- Third-Party risks: Sharing data with third parties entails risk, as their security protocols and handling practices may not align with the original data owner’s standards.
When a company thinks about sharing data, they should carefully weigh the benefits of doing so, like gaining valuable insights, against the need to make sure the data is kept safe from unauthorized access or misuse.
What is Third-Party Risk?
Third-party risk refers to the potential hazards of third parties, such as service providers or vendors, who can indirectly impact an organization’s stability or security. This risk broadly falls into operational, cyber-security, legal, financial, or reputational threats.
One significant aspect of third-party risk is data breaches. As a company shares data with third parties, vulnerabilities may emerge if the external entity doesn’t take sufficient precautions, exposing sensitive data to unauthorized access.
Rapid response complications represent another facet of third-party risk. An organization may struggle to respond promptly in crises due to limited control over third-party operations.
Additionally, businesses may experience risks when collaborating with third parties that have weak data governance practices. This could potentially endanger data security, compromise its quality, or lead to misuse.
What Is Third-Party Risk Management?
Third-party risk management involves identifying, evaluating, and mitigating risks associated with working with third-party vendors. It often involves conducting due diligence, establishing data-sharing agreements, monitoring vendor performance, and implementing data privacy and security controls.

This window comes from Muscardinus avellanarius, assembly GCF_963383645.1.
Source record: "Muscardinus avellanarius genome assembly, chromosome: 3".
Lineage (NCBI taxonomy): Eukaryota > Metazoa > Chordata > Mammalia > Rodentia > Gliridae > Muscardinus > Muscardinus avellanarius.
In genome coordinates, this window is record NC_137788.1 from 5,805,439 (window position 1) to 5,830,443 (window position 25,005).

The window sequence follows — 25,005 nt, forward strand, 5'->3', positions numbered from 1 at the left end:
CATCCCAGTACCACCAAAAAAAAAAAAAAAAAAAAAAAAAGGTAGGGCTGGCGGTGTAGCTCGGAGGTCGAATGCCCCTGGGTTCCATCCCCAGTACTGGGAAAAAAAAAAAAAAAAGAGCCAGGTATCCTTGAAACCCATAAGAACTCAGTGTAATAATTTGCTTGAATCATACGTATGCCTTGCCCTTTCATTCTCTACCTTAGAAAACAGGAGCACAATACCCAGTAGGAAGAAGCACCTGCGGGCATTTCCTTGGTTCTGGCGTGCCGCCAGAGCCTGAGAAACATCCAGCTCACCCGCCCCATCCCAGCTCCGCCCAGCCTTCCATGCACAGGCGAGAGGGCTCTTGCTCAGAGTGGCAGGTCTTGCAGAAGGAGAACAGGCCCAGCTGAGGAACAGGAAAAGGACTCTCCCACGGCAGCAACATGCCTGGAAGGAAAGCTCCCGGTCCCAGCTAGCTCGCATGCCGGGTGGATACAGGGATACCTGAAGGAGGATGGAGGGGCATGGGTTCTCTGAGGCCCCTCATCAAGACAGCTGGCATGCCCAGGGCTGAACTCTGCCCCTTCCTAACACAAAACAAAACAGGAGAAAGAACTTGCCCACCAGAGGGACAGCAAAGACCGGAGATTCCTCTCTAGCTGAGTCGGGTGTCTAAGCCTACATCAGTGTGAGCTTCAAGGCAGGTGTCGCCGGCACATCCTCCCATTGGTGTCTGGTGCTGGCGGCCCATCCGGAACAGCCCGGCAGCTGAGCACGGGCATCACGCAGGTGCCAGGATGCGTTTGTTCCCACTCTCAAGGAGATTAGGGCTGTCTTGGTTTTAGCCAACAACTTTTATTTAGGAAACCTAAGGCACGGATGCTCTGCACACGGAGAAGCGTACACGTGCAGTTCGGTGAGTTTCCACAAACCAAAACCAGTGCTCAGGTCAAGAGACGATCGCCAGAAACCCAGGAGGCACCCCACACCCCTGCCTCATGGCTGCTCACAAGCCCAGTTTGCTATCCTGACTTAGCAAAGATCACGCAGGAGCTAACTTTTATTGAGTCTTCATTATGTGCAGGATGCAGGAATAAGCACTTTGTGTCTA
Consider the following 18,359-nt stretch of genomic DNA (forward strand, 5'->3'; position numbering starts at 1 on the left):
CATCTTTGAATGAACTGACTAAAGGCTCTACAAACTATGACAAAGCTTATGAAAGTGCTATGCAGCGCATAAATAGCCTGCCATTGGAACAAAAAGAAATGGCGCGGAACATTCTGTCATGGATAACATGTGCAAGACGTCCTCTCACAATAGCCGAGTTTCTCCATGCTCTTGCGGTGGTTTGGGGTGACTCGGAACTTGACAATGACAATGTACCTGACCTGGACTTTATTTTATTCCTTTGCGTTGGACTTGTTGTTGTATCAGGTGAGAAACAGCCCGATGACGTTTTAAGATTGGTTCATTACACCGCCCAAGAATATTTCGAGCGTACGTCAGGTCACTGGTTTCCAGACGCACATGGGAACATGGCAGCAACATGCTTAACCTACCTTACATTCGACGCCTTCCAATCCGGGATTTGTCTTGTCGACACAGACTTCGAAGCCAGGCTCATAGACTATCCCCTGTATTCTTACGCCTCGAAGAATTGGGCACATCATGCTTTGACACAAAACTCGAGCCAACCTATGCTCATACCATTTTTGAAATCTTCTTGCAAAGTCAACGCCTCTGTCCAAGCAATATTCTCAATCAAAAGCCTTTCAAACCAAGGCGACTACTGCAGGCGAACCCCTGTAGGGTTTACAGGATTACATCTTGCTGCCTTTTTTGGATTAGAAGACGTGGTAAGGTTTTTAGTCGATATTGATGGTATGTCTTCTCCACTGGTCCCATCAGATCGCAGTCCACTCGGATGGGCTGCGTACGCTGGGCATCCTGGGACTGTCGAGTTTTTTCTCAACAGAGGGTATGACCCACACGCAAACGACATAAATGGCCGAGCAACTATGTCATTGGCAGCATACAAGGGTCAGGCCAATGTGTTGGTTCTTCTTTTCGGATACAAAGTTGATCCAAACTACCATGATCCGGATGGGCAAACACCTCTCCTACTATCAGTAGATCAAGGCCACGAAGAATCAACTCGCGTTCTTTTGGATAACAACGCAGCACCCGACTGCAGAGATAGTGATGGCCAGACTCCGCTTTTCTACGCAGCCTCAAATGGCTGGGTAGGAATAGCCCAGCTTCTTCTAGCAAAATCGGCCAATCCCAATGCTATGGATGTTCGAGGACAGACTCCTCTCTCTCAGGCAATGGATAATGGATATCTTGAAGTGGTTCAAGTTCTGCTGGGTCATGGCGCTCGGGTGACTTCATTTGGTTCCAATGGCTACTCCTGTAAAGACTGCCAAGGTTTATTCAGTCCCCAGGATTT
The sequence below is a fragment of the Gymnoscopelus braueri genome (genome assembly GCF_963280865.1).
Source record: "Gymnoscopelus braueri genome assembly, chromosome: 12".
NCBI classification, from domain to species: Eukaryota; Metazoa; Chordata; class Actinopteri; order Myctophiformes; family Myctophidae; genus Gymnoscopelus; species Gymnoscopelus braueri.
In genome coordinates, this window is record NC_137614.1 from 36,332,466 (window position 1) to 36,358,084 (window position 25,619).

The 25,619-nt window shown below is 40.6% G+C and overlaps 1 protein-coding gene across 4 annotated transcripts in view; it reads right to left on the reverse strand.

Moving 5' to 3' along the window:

How to mitigate Third-Party Risk and why it is important
You can mitigate third-party risk by establishing a robust third-party risk management program. This includes:
Let’s take a look at each of these steps in more detail.
1. Risk assessment
Start by conducting a comprehensive risk assessment of any potential third-party vendor. Explore every dimension of their business operation, from financial stability and ability to comply with agreed terms and conditions to reputation and history related to any security incidents.
You should also consider your degree of outsourcing to the third party, their geographic location, and whether tumultuous political or economic landscapes impact their business operations.
2. Due diligence
A due diligence process helps ensure that the third parties you engage with have stringent procedural, technical, and administrative safeguards. Take your time to thoroughly evaluate their policies, certifications, and service level agreements (SLAs).
Do they have the necessary certifications that pertain to their industry and yours, such as ISO 27001 or SOC 2? Do they conduct regular security audits and make the results available? Do the terms of their SLAs align with your expectations?
Thoroughly scrutinize their contracts for any hidden liabilities or responsibilities.
Cyber Sierra automates the entire process and gives you one-stop access for managing and mitigating your third party risks.